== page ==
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Tigers confident Nathan can handle heat as closer

OAKLAND -- Tigers closer Joe Nathan was polite but to the point.

Having been credited with the save for a ninth-inning, hang-on-until-it's-over effort in the Tigers' 5-4 victory against Oakland on Thursday afternoon, he wasn't about to hold a filibuster at his locker.

"Talk to the guys who did their part," he said. "They are the ones who put us in the position to win."


This was a win that could be traced to the offensive efforts of Ian Kinsler (two doubles, two runs scored and an RBI); Miguel Cabrera and Victor Martinez, who drove in two runs apiece; and some impressive defense that included left fielder J.D. Martinez's sliding grab of a Yoenis Cespedes sinking line drive to end the fifth with runners on first and third.

It's also true that Nathan is in the position he is in because the Tigers have been on a three-plus-season search for that lights-out closer that they think can get them that final leg of a World Series championship journey after winning the last three American League Central titles but coming up short each time in October.

There's no complaint so far. The Tigers are sitting atop the AL Central, 4 1/2 games in front of the Chicago White Sox. It, however, has not been all smooth sailing in the late innings.

Now, the Tigers aren't the only AL hopeful that has bullpen questions to answer. The two other division leaders -- Oakland in the AL West and Toronto in the AL East -- have late-inning concerns, too.

Oakland traded for Jim Johnson, who led the AL in saves with Baltimore in 2012 (51) and 2013 (50), in the offseason, but 10 days into the season he was removed from the closer's role. Oh, the A's 2.93 bullpen ERA ranks second in the AL, but their 9-for-18 save success ratio is tied with Houston for the worst in the big leagues.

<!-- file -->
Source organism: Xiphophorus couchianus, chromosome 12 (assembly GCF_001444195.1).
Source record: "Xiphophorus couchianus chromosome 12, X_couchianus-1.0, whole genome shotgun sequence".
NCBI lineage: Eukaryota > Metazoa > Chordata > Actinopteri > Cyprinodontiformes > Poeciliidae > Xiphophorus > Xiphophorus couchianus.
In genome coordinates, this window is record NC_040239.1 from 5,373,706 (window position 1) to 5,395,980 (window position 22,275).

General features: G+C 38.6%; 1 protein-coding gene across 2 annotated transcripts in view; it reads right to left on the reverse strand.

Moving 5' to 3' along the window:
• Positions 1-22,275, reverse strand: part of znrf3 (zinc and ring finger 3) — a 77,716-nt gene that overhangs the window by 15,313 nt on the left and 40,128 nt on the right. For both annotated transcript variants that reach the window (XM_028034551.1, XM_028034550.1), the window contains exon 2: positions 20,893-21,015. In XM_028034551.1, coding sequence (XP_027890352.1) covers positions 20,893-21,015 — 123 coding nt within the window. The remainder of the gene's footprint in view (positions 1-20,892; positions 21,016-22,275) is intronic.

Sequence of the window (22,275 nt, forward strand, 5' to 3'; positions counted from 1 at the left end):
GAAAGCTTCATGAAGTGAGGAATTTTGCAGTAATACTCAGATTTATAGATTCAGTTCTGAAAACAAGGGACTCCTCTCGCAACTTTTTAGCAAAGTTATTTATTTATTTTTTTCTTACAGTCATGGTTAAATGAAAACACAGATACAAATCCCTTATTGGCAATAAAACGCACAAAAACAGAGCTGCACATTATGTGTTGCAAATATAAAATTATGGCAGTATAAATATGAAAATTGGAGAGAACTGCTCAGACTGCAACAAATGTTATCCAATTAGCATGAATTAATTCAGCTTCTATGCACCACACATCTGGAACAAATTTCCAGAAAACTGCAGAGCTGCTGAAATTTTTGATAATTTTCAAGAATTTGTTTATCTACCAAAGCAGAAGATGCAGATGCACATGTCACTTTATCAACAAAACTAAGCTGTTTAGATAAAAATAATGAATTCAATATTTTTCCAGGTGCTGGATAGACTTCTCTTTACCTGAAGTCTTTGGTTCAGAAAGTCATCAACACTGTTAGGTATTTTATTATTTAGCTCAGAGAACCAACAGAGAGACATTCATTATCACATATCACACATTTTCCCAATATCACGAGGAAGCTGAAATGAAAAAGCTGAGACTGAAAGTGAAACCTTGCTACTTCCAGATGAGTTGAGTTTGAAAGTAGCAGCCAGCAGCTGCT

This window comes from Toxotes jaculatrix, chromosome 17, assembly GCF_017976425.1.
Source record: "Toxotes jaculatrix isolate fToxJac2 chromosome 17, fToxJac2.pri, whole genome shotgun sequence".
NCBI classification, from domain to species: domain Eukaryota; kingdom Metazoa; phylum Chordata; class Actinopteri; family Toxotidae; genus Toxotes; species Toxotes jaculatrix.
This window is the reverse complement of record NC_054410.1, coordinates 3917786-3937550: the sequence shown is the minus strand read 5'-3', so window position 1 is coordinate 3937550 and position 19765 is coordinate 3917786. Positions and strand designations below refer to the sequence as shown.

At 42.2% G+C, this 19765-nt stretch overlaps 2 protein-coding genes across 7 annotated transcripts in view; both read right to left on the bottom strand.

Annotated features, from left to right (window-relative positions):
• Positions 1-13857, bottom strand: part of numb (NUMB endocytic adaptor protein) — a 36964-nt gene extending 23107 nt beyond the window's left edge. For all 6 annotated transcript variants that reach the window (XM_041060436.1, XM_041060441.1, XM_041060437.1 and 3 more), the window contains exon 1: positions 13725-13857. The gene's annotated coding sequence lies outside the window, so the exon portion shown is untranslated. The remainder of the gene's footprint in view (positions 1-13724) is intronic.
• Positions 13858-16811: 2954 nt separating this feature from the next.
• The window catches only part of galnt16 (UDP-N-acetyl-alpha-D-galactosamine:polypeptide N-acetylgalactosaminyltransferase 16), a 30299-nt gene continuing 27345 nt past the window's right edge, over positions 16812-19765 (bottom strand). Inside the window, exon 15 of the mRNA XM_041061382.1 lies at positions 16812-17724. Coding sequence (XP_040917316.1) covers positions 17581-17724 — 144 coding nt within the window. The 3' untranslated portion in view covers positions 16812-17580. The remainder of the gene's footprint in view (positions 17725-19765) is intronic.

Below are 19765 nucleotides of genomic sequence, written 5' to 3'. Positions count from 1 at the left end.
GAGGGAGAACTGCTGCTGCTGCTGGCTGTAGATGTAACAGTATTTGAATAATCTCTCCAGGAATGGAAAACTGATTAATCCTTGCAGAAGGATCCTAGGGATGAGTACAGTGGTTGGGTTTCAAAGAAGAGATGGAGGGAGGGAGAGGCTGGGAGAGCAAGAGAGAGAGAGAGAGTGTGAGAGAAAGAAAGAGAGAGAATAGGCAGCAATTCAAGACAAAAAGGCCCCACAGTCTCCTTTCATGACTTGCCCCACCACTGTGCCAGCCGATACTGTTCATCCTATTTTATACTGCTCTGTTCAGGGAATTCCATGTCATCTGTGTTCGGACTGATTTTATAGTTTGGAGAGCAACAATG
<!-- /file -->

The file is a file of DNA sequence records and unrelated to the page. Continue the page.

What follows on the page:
Only Houston (4.93 going into Thursday night) had a higher bullpen ERA among big league teams than Toronto (4.87), which ranks just behind the Tigers (4.48) among AL teams.

And the Blue Jays have tried four relievers in the save situations, although Casey Janssen went into Thursday night with a team-best eight saves in eight chances since coming off the disabled list May 12.

The Tigers, however, were the team that made the impact move in the offseason, feeling Nathan was as good of a late-inning insurance as they could find.

And he knows it.

"Why would I come here?" Nathan asked when his signing was announced in the offseason. "I think the question is, why wouldn't I? This team is ready to win. They're ready to win now. ... It's not just about getting to the postseason. For me, it's about getting to the big one."

He has, after all, been to the postseason five times in his career, but his team has been eliminated in the first round each time -- San Francisco in the NL Division Series in 2003; Minnesota in the AL Division Series in 2004, 2006 and 2009; and Texas in the Wild Card showdown with Baltimore in 2012.

So when Nathan hits a rough spot in the regular-season road, it shouldn't be surprising that he's disappointed.

Yes, he came away with the save on Wednesday afternoon, but after giving up the walk-off, three-run home run to A's third baseman Josh Donaldson in Tuesday night's 3-1 loss, Nathan gave up two runs and had two men on base before he finally got pinch-hitter Jed Lowrie on a game-ending groundout.

It was his third appearance in three games, during a span of less than 48 hours, but he had thrown a total of only 19 pitches in earning the save on Tuesday (13 pitches) and absorbing the loss on Wednesday (six pitches).

Part of the free-agent lure of Nathan was that he has a legacy as a closer, which means he has dealt with the ups and downs and shouldn't panic.

"He has been one of the best closers in the game," first-year Tigers manager Brad Ausmus said.

That, however, doesn't mean that every day is going to be a walk in the park. Yes, Nathan does have 13 saves this season, which meant going into Thursday night's games he was tied with Fernando Rodney of the Mariners for the third spot among AL closers.

He also has four blown saves 50 games into the season, which is one more than he had in each of the last three seasons. And his 5.23 ERA. Tommy Hunter of Baltimore (6.06) is the only pitcher among the 19 in the big leagues with at least 10 saves who has a higher ERA.

With a reliever, however, those numbers can take a hit in a hurry because they have such a limited workload. Nathan had a 3.66 ERA after earning the save in the Tigers' 6-5 Tuesday win against the A's, but two days, four runs and three outs later his 2014 ERA is nearly double the 2.76 mark he compiled in the 13 previous years combined.

"With a guy who has been through it, like Joe, he can deal with these situations," said Ausmus, a former catcher.

That's what the Tigers were counting on when they signed Nathan in the offseason.

And it's what Nathan expects to do.

Tracy Ringolsby is a columnist for
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